THE VILLAGE BLACKSMITH

Henry Wadsworth Longfellow

Under the spreading chestnut-tree
The village smithy stands;
The smith, a mighty man is he,
With large and sinewy hands;
And the muscles of his brawny arms
As strong as iron bands.

His hair, is crisp, and black, and long,
His face is like the tan;
His brow is wet with honest sweat,
He earns whate’re he can,
And looks the whole world in the face,
He owes not any man.

Week in, week out, from morn till night,
You can hear his bellows blow;
You can hear him swing his heavy sledge,
With measured beat and slow,
Like a sexton ringing the village bell,
When the evening sun is low.

And children coming home from school
Look in at the local door;
They love to se the flaming forge,
And hear the bellow roar,
And catch the burning sparks that fly
Like chaff from a threshing-floor.

He goes on Sunday to the church.
And sets among his boys;
He hears the parson pray and preach,
He hears his daughter’s voice,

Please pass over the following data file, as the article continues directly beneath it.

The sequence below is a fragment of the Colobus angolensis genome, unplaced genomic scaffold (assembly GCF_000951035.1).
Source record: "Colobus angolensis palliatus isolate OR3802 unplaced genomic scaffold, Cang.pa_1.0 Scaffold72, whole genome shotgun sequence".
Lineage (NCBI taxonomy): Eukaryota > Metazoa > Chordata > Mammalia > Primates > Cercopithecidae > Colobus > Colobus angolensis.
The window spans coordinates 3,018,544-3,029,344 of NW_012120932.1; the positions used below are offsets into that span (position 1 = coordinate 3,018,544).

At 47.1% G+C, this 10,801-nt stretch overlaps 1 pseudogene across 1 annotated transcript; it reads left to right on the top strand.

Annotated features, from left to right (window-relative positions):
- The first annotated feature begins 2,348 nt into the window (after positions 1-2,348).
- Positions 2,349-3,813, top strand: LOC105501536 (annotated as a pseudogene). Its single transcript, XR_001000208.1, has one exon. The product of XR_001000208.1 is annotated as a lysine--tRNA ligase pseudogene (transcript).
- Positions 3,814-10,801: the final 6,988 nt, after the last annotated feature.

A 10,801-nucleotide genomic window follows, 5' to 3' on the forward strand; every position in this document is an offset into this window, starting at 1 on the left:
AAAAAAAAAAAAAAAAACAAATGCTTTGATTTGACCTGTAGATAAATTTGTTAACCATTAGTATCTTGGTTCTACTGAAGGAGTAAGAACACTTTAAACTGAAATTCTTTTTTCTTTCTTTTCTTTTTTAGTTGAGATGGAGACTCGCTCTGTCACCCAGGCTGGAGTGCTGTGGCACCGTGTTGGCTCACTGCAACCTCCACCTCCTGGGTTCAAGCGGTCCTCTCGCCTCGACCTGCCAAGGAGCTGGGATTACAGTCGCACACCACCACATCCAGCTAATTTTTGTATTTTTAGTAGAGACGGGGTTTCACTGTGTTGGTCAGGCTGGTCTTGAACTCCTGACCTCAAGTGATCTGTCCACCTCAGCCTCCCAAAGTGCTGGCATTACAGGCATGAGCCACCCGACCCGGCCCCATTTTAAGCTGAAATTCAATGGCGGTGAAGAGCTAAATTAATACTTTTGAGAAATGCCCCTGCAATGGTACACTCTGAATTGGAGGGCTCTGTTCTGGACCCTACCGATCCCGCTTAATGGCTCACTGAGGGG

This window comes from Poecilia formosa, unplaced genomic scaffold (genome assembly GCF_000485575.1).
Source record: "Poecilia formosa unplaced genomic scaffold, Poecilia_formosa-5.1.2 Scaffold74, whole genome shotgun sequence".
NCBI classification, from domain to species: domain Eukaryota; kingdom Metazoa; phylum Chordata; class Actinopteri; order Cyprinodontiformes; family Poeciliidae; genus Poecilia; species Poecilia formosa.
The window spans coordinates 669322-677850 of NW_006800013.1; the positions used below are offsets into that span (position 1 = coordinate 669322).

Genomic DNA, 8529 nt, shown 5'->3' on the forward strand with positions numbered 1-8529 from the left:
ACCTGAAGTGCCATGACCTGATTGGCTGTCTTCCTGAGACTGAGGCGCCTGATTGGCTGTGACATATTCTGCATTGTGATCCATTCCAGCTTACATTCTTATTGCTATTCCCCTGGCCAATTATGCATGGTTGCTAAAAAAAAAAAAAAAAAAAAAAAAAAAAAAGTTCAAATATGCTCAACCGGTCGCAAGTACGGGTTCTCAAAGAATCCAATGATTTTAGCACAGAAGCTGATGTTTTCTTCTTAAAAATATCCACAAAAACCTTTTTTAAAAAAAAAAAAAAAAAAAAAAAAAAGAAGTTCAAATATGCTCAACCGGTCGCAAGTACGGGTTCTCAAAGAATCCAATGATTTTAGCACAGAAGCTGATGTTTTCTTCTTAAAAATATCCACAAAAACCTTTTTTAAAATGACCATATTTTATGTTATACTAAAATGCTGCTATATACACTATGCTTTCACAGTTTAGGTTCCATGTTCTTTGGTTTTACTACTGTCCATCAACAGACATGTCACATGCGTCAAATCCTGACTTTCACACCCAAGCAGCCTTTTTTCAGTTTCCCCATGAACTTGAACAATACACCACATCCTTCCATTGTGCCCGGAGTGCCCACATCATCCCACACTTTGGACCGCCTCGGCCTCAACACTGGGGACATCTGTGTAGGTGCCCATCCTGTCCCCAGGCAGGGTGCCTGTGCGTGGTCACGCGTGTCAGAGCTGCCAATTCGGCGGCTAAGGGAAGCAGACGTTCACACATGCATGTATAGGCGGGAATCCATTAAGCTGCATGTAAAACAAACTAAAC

Singing in the village choir,
And it makes his heart rejoice.

It sounds to him like her mother’s voice,
Singing in Paradise!
He need much think of her once more,
How in the grave she lies;
And with his hard, rough hand he wipes
A tear out of his eyes
oiling—rejoicing—sorrowing,

Onward through life he goes;
Each morning sees some task begin
Each evening sees it close;
Something attempted, something done,
Has earned a night’s repose.

Thanks, thanks to thee, my worthy friend,
For the lesson thou hast taught!
Thus at the flaming forge of life
Our fortunes must be wrought
Thus on its sounding anvil shaped
Each burning deed and thought!

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